Panthers receiver Steve Smith gets a little annoyed when someone suggests Cam Newton's arrival re-energized him.
It's nothing against Newton, who Smith believes is a great quarterback.
But Smith believes there was something more fundamental in helping him earn a fifth Pro Bowl berth - namely, an offense that got him the ball.
"You can't charge up a battery that's already charged," Smith said this week in a phone interview. "And that's what I feel like. I just think I was sitting around waiting to be used, to be utilized."
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Under first-year coach Ron Rivera and offensive coordinator Rob Chudzinski, Smith said all of the Panthers' offensive play-makers were put in positions that allowed them to prosper in 2011. Newton and tailback Jonathan Stewart thrived in the read-option package; DeAngelo Williams took snaps nearly every week out of the Wildcat formation.
But the turnaround for Smith was striking. A year ago, frustrated by a quarterback who couldn't deliver him the ball and an organization that seemed to be going backward, Smith approached owner Jerry Richardson and asked for a trade.
Smith is talking about playing four more years as he makes preparations to fly his family and the rest of the Panthers' receivers to Hawaii following a season in which he surpassed Mushin Muhammad as the franchise leader in receptions and receiving yards.
"I've always looked for reasons to be interested, to be engaged, to shoot for something," Smith said. "Things changed around here dramatically. Not just for myself, but collectively for everyone."
A season of discontent
Smith appeared disinterested at best during the Panthers 2-14 season in 2010. John Fox was on his way out, Matt Moore was on injured reserve and rookie quarterback Jimmy Clausen was struggling in the pocket.
Smith was targeted 99 times last season (compared with 129 in 2011), but caught just 46 passes - a career low for a full season. He vented his frustrations on the sideline, in the locker room and at Richardson's house.
Smith indicated his teams of choice were San Diego and Baltimore, and the Panthers countered by saying they wouldn't give Smith away. Ultimately, the Panthers received no suitable offers and Smith remained in Charlotte.
Beginning with an eight-catch, 178-yard day at Arizona in Week 1, Smith posted three 100-yard receiving games the first four weeks. He didn't have a 100-yard game in 2010.
A late start
Because of the lockout and small window for teams to trade and sign players, Smith said he didn't know he was staying in Charlotte for sure until July 27, two days before players reported to training camp.
Only then did he get a copy of Chudzinski's playbook. One look and Smith knew it was nothing like what the Panthers ran under Fox and coordinator Jeff Davidson.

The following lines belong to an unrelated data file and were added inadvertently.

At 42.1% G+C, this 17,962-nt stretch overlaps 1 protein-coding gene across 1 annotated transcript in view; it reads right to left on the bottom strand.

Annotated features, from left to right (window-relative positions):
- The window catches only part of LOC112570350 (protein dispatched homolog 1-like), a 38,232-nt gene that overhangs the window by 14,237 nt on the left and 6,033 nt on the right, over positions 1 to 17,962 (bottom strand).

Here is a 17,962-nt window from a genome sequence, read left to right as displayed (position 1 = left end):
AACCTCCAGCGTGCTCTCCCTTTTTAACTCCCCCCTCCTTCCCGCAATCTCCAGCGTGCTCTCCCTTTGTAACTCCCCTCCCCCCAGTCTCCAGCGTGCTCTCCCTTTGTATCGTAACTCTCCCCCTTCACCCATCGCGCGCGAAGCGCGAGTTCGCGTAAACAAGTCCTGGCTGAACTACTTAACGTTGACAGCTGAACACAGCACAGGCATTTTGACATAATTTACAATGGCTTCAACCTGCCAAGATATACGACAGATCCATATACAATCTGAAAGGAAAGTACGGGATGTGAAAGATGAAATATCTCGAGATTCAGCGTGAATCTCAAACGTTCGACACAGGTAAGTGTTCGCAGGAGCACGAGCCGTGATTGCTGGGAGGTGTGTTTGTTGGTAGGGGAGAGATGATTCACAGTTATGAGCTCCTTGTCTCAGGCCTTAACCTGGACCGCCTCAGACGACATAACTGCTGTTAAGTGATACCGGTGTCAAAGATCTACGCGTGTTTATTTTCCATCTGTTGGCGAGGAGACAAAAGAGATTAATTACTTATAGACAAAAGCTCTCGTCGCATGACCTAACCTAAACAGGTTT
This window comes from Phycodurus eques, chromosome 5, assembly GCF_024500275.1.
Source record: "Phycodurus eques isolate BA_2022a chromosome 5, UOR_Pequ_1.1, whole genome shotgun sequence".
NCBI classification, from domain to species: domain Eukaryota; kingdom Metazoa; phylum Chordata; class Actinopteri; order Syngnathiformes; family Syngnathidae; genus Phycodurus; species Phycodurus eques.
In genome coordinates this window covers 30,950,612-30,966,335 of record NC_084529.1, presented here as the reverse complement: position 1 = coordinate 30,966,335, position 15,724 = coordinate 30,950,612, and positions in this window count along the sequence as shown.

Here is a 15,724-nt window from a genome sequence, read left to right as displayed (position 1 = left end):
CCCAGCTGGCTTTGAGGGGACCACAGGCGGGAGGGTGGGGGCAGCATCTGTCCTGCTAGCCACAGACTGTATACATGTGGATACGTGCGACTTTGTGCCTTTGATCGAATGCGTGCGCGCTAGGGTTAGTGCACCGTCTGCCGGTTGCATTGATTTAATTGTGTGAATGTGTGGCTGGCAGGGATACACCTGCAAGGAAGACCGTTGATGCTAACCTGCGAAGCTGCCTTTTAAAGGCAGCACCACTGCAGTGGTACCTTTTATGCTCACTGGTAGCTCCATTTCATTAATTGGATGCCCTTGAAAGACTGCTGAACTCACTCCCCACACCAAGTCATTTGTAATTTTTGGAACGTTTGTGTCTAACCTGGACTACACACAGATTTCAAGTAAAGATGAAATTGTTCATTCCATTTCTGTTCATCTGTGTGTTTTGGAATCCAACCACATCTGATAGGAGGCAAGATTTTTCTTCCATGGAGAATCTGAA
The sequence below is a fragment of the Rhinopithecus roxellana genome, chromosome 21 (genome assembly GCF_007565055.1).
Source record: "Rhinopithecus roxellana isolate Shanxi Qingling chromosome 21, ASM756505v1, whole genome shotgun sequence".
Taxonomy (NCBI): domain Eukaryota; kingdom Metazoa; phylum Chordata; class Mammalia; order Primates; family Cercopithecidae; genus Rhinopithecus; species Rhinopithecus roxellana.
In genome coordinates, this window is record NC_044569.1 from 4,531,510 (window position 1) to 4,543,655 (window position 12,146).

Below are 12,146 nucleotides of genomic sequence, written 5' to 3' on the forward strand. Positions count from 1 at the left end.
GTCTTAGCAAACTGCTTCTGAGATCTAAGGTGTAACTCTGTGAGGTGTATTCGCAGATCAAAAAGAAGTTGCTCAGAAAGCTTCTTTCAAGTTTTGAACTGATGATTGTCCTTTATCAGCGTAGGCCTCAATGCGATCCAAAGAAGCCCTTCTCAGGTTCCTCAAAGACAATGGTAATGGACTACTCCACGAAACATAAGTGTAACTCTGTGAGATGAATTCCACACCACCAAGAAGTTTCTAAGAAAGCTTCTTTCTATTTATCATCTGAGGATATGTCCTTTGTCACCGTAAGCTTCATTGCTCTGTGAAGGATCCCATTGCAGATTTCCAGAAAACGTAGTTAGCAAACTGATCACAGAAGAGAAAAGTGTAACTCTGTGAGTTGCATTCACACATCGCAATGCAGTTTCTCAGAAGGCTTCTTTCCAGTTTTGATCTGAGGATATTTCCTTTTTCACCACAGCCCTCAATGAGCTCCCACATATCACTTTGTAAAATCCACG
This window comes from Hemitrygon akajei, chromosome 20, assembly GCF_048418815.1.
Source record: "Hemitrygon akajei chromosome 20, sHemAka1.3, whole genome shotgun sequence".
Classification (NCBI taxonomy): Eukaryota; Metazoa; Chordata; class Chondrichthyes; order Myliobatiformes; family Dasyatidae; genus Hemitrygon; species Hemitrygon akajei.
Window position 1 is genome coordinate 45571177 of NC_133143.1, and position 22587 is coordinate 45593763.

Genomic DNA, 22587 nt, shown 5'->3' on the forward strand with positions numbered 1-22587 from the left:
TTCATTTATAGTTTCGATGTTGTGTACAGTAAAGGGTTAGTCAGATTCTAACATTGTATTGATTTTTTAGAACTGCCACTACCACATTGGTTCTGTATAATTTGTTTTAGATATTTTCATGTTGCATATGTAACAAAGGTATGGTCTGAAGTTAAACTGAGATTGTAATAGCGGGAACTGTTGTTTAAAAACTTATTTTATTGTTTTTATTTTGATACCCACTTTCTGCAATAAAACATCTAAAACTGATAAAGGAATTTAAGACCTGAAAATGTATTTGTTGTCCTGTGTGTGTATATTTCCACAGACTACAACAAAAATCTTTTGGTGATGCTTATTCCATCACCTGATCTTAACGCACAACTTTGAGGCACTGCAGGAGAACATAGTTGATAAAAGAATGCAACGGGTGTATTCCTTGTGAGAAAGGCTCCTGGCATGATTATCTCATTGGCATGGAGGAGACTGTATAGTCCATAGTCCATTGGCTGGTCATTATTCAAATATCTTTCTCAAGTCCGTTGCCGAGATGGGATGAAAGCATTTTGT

"When I got my playbook Wednesday night, it was pretty much a whole different ballgame," he said. "I was like, 'Oh, man, I'm actually going to have to study.' "
The week before the opener in Phoenix, Smith took his playbook home and was studying it while he iced his legs in his bedroom. Including all three receiver positions, Smith counted 127 different pass plays - and those were just what Chudzinski had in mind for first and second downs.
Playbook equals production
Aided by a dynamic offense and a strong-armed quarterback, Smith finished fifth in the league with 1,394 receiving yards, the third-highest total of his 11-year career.
Rivera said Smith was a big part of the Panthers' offense, which jumped from last in the league in 2010 to seventh this past season.
Smith, who will turn 33 in May, is entering the final year of his contract. Having avoided serious injuries throughout his career, the 5-9, 185-pound Smith believes he can be effective for several more years.
"I hope I can play four more years at a pretty decent level. I'm not the prototype receiver, so I'm kind of breaking the mold, anyway," Smith said. "If I keep taking care of my body. I haven't really had any really bad injuries, except for (breaking) my forearm and my ankle. I take a pretty good pounding during the game - many car wrecks - and my body turns over pretty good. I've had aches and pains, but nothing extreme."
Trent Dilfer, an ESPN analyst and former NFL quarterback, thinks Smith has held up physically because of his size.
"The long, linear guys wear out faster than the shorter, compact athletes. Their bodies endure more," Dilfer said. "He has that body stature that leads to sustainability."
Aloha, Pro Bowl
Smith's plans for his week in Honolulu for the Pro Bowl include a stop by the family farm of Panthers rookie wideout Kealoha Pilares, who grew up in Hawaii.
A week in Honolulu would put just about anyone at ease. But Smith clearly is in a better place than he was a year ago.
"From the outside looking in, it is kind of different," he said. "One day you're on top of the world, the next day you're at the bottom. And two weeks later you're at the top, 10 times better."